The Latest Threat to Evangelical Support for Israel [Excerpt]
Targeting young Evangelicals at top Christian universities has also been an extremely effective tool in the hands of those seeking to erode Evangelical support for Israel.
This is particularly the case in the field of theology. One of the defining characteristics of an Evangelical is their commitment to Biblical authority. They believe that the Bible is the inspired word of God and therefore a trustworthy guide for how Christians should approach both personal and political issues.
Wheaton College’s Dr. Gary Burge has dedicated much of his work to formulating a biblical argument against supporting Israel. In addition to his endeavors inspiring young Evangelicals to abandon support for Israel, he also has worked to inspire his own denomination to take a hardline approach to Israel as well. As an ordained minister in the Presbyterian Church (USA), Burge’s writings have played heavily in the recent decision of his church to divest in three companies that do business in Israel. The outrageously biased and anti-Israel study guide Zionism Unsettled included a chapter on Evangelicals and Christian Zionism taken from Burge’s work on the subject. His basic message is that the land of Israel is no longer important to God’s redemptive plan for humanity. The Kingdom of God, which was established by Jesus, fulfills all the promises God made to Abraham and the people of Israel. Thus, there is no need for an earthly “kingdom” for the Jews.
As Burge told the participants at the  “Christ at the Checkpoint” conference, “It is not that the covenant of Abraham has been rejected; nor that it has been replaced or superseded; it has been fulfilled.” Using the term “fulfilled” is, essentially, an attempt to get around the nasty history of supercessionism and replacement theology, which hold that the coming of Jesus abrogated God’s covenant with the Jews and they are no longer a chosen people. To non-Evangelicals, it may seem to be simply a matter of semantics, but its implications are extreme: The Jewish people and especially the modern State of Israel have no special significance to God. Rather than using the imagery St. Paul offers—of the gentiles being grafted on to the vine of a faithful Israel—this view sees Israel as the egg from which Jesus hatches and then discards the shell.
This message of “fulfillment theology” is often coupled with stories of Palestinian Christians who have lost their land to Jews. In the film With God on Our Side—which is routinely shown at Evangelical colleges—Salim Munayer, founder of the reconciliation ministry Musalaha, stands beneath an olive tree and describes how his family lost their land in 1948 and their subsequent mistreatment by American Christians. “Quite often I meet Christian Zionist groups that don’t understand the implications of Christian Zionism,” he says. “The implication of Christian Zionism, the way we hear it here, is [that] to accept this theology is to commit suicide as a people group.” This is an explosive challenge to the average American Evangelical: How can you support a theology that causes people to suffer?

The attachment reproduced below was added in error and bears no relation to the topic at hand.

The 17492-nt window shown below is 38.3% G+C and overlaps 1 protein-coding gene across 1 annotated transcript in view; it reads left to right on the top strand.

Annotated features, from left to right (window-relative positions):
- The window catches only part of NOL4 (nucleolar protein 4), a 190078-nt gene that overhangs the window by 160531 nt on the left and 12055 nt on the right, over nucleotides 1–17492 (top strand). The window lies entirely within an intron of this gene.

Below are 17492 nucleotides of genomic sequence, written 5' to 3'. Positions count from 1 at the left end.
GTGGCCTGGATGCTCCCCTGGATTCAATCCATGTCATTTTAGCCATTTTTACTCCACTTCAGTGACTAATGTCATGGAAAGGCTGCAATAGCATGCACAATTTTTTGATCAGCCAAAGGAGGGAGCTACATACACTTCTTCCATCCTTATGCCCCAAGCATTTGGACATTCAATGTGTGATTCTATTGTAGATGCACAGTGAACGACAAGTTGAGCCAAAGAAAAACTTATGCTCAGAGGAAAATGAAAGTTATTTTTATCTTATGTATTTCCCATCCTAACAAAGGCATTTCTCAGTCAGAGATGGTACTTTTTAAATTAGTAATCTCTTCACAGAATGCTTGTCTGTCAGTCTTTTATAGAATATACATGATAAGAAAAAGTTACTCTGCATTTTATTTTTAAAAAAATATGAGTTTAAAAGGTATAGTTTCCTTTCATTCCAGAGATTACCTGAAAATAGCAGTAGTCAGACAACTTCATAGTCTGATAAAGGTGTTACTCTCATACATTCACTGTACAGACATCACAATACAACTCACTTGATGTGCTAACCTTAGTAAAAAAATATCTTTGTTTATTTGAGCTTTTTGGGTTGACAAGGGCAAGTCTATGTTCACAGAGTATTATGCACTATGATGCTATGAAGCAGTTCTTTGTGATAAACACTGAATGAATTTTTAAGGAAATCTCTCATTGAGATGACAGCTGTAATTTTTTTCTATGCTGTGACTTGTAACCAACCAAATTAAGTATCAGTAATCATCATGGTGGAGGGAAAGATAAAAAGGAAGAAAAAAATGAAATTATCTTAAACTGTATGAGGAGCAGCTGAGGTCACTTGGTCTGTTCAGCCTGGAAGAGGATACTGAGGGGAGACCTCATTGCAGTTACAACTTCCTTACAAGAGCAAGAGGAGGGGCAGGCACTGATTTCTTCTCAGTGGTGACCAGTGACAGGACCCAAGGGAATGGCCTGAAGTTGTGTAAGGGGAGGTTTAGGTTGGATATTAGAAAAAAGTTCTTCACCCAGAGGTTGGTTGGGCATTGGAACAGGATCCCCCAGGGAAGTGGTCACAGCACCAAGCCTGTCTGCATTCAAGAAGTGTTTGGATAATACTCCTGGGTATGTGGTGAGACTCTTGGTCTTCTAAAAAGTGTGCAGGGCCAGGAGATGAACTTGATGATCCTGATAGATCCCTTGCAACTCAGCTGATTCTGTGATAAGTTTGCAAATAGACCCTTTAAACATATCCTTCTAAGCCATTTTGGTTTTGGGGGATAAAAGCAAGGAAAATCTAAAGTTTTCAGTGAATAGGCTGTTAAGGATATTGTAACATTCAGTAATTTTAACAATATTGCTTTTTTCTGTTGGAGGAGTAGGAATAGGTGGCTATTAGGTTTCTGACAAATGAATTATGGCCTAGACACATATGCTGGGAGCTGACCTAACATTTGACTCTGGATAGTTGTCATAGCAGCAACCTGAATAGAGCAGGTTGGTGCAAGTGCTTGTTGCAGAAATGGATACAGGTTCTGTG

While this challenge may be emotionally effective in persuading some younger Evangelicals to reject the idea of God’s faithfulness to Israel, it ignores the robust Christian theology of suffering, as well as political realities that are hidden by fear. The Christian theology of suffering recognizes, for example, that God allows suffering for a season in order to further his redemptive plan for humanity. At the same time, the political reality is that Palestinian Christians are suffering less at the hands of Israel than those of Palestinian nationalists and Islamic radicals.
Christy Anastas, for example, a Palestinian Christian from Bethlehem, has courageously broken the silence on how land is routinely stolen from Palestinian Christians by other Palestinians: Palestinians are stealing other Palestinians lands—especially Christian lands. I have four uncles who lost half their land by people from Hebron. Just like that. They went to court to ask for their rights. The judge, sadly was from Hebron. He said to them, I can’t wait to see the four of you dead in the fridges.
The price Christy paid for speaking out was significant. She was disowned by her family and forced to flee to the UK, where she received asylum. Unfortunately, films like With God on Our Side refuse to acknowledge that the price of speaking out against Palestinian corruption, or even of not hating Israel enough, is too much for many Palestinians. It’s easier to go along with the crowd and blame Israel.